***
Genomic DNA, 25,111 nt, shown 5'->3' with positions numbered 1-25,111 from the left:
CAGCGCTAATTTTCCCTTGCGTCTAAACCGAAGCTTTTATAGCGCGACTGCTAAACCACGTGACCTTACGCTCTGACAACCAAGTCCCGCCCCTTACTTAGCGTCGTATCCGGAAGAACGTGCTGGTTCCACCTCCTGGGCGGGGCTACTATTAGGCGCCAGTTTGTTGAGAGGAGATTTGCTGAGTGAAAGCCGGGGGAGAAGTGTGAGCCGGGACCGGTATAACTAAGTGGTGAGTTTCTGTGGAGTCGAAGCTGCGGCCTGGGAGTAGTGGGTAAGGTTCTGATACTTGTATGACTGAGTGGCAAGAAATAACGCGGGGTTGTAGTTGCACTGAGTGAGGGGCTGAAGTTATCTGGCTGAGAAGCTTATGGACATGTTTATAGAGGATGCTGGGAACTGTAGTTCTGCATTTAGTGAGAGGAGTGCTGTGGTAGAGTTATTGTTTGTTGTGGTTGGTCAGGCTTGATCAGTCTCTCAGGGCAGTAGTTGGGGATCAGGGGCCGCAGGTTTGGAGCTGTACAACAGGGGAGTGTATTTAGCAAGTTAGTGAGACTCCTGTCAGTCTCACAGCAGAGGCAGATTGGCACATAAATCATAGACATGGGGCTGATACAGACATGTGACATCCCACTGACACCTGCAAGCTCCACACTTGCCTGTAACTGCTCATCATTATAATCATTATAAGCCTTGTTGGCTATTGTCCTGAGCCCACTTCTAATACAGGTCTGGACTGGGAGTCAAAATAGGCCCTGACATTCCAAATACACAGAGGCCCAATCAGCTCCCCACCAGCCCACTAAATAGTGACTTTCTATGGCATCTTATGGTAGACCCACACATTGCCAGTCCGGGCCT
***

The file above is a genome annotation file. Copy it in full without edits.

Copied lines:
Genomic DNA, 25,111 nt, shown 5'->3' with positions numbered 1-25,111 from the left:
CAGCGCTAATTTTCCCTTGCGTCTAAACCGAAGCTTTTATAGCGCGACTGCTAAACCACGTGACCTTACGCTCTGACAACCAAGTCCCGCCCCTTACTTAGCGTCGTATCCGGAAGAACGTGCTGGTTCCACCTCCTGGGCGGGGCTACTATTAGGCGCCAGTTTGTTGAGAGGAGATTTGCTGAGTGAAAGCCGGGGGAGAAGTGTGAGCCGGGACCGGTATAACTAAGTGGTGAGTTTCTGTGGAGTCGAAGCTGCGGCCTGGGAGTAGTGGGTAAGGTTCTGATACTTGTATGACTGAGTGGCAAGAAATAACGCGGGGTTGTAGTTGCACTGAGTGAGGGGCTGAAGTTATCTGGCTGAGAAGCTTATGGACATGTTTATAGAGGATGCTGGGAACTGTAGTTCTGCATTTAGTGAGAGGAGTGCTGTGGTAGAGTTATTGTTTGTTGTGGTTGGTCAGGCTTGATCAGTCTCTCAGGGCAGTAGTTGGGGATCAGGGGCCGCAGGTTTGGAGCTGTACAACAGGGGAGTGTATTTAGCAAGTTAGTGAGACTCCTGTCAGTCTCACAGCAGAGGCAGATTGGCACATAAATCATAGACATGGGGCTGATACAGACATGTGACATCCCACTGACACCTGCAAGCTCCACACTTGCCTGTAACTGCTCATCATTATAATCATTATAAGCCTTGTTGGCTATTGTCCTGAGCCCACTTCTAATACAGGTCTGGACTGGGAGTCAAAATAGGCCCTGACATTCCAAATACACAGAGGCCCAATCAGCTCCCCACCAGCCCACTAAATAGTGACTTTCTATGGCATCTTATGGTAGACCCACACATTGCCAGTCCGGGCCT